This isn’t the greatest book ever, but it’s one of the most interesting. Lindskoog died a few years ago, having gone perhaps a little crazy trying to get the world to believe her theories on corruption in the C.S. Lewis estate. I finished the book feeling like Lindskoog was truly out of touch with reality on some points and yet raised some excellent questions about others. If even 10% of what she proposes is true, then I’d love some straight answers from the C.S. Lewis camp. It would make for an amazing documentary film.
Merton lived and wrote at the Abbey of Gethsemani in Kentucky, which is where I spent the weekend in 2002 that led me to a song called “The Silence of God.” The Seven Storey Mountain is probably his most famous work, and I’m sad to say I’ve never read it or anything else by him until now. I found a first edition of Jonas at a bookstore on the road (I forget where) and started it one afternoon when I was feeling particularly sinful. It was just what I needed: the journal entries of a man in love with the mystery of God, who is discontent with his own sin and yet gives thanks for his suffering as the Lord’s loving discipline. Giving thanks for my own suffering is a virtue I hope to practice in the coming year. There’s so much to learn from Merton, and I’m excited that this is only the tip of the iceberg.
Sometimes you don’t feel like reading a book written by a Trappist monk. Sometimes you read a book just for fun. If a tale about a Houdini-esque magician on the run from FBI agents who think he killed the president isn’t fun, I don’t know what is. I think this is Gold’s first book, and I think they’re making it into a film. I’m not the kind of guy who thinks every great book would make a great movie (Narnia is a case in point), but I kept thinking while I read this that it would make for a great ride in the theater.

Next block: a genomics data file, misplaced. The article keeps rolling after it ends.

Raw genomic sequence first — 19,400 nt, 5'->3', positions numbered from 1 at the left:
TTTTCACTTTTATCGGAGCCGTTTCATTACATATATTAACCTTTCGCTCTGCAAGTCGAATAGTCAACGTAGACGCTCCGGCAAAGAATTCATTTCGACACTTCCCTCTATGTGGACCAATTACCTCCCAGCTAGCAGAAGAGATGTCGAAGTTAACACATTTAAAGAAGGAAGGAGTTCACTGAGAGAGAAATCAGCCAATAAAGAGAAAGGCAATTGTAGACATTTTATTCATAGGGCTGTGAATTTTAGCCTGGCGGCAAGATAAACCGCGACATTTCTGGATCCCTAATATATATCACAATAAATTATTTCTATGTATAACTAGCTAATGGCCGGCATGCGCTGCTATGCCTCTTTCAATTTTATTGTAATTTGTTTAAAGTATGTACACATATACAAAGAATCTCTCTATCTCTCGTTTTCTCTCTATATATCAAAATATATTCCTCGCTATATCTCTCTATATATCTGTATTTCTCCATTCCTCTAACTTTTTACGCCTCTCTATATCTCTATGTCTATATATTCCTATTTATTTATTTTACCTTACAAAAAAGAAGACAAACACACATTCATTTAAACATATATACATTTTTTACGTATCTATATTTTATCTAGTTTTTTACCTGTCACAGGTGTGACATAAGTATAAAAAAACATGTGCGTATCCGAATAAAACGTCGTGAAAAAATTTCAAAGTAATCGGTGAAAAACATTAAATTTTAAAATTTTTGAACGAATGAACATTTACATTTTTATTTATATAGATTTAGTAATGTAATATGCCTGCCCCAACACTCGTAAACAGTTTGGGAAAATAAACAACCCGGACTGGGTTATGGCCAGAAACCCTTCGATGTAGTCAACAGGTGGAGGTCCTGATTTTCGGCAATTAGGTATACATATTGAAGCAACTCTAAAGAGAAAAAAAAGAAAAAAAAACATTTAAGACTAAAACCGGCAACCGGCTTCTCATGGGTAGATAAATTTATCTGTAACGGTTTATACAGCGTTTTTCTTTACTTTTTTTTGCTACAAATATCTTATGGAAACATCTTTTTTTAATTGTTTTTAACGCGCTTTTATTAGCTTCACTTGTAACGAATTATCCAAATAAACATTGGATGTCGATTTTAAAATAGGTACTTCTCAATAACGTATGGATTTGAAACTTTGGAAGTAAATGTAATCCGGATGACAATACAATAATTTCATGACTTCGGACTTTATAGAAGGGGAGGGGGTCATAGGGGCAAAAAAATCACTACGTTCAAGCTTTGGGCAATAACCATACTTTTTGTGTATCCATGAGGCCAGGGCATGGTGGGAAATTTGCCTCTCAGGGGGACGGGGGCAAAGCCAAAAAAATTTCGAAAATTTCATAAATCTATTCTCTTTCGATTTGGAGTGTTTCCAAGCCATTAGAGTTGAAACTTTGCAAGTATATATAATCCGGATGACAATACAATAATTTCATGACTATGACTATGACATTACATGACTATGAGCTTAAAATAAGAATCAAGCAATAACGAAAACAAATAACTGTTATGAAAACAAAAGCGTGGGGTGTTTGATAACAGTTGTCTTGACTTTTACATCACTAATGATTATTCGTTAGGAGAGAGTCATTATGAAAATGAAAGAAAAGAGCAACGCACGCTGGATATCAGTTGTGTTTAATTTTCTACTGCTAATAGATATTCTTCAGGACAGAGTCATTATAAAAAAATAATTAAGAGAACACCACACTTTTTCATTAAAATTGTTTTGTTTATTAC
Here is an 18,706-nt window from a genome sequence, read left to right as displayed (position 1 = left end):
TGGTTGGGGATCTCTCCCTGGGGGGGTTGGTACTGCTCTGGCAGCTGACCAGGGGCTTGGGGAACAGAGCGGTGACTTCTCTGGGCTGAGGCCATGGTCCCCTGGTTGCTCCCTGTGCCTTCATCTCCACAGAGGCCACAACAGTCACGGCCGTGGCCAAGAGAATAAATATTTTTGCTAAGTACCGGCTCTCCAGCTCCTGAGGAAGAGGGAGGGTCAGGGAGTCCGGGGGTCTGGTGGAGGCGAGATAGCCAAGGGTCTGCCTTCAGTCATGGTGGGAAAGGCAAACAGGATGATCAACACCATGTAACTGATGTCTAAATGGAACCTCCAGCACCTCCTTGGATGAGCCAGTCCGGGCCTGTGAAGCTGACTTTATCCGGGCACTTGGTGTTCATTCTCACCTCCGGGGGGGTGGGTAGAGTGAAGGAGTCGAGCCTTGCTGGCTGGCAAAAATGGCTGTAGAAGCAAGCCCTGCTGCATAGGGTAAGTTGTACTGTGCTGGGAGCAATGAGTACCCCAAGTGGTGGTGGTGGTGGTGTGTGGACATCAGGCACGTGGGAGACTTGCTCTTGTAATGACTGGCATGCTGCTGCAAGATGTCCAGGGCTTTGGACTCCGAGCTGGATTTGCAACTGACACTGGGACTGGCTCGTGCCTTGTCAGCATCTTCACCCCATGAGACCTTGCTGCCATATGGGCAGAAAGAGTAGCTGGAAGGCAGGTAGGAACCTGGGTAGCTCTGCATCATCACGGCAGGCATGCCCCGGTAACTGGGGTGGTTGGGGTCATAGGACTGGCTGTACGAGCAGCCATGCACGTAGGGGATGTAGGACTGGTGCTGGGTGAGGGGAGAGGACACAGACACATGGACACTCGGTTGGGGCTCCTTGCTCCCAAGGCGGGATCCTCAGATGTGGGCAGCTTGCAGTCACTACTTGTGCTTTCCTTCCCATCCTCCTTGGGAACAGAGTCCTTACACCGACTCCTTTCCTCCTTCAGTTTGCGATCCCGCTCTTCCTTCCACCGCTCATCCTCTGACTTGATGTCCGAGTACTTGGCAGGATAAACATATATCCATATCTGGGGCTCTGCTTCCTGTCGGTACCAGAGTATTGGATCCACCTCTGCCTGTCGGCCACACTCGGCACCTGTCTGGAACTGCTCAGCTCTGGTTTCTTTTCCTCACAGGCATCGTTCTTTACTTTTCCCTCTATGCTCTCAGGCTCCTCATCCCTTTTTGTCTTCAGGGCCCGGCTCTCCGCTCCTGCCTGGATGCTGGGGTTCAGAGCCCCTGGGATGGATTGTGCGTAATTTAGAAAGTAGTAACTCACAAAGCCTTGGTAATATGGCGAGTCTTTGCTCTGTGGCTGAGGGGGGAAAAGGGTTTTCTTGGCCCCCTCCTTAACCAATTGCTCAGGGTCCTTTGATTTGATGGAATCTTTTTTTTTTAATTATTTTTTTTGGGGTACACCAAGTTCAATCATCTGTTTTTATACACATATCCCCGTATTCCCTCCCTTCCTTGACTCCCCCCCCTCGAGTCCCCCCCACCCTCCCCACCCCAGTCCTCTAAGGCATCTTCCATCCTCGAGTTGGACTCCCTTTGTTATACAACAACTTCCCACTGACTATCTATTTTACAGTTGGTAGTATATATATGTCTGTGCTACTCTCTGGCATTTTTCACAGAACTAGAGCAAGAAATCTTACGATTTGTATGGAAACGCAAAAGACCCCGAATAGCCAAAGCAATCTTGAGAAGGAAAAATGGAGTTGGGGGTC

A few of the songs on Light for the Lost Boy were influenced by this book—“Day by Day” is probably the most obvious, and I had the honor of singing it for NTW himself at a Rabbit Room event earlier this year. Chapter after chapter I found myself thinking, “I hope this is true,” and because Wright uses so much scripture I then found myself thinking, “It is true.” I’ve read a few theologians’ critiques of this book, but even the harshest admit that there’s much to be learned from it.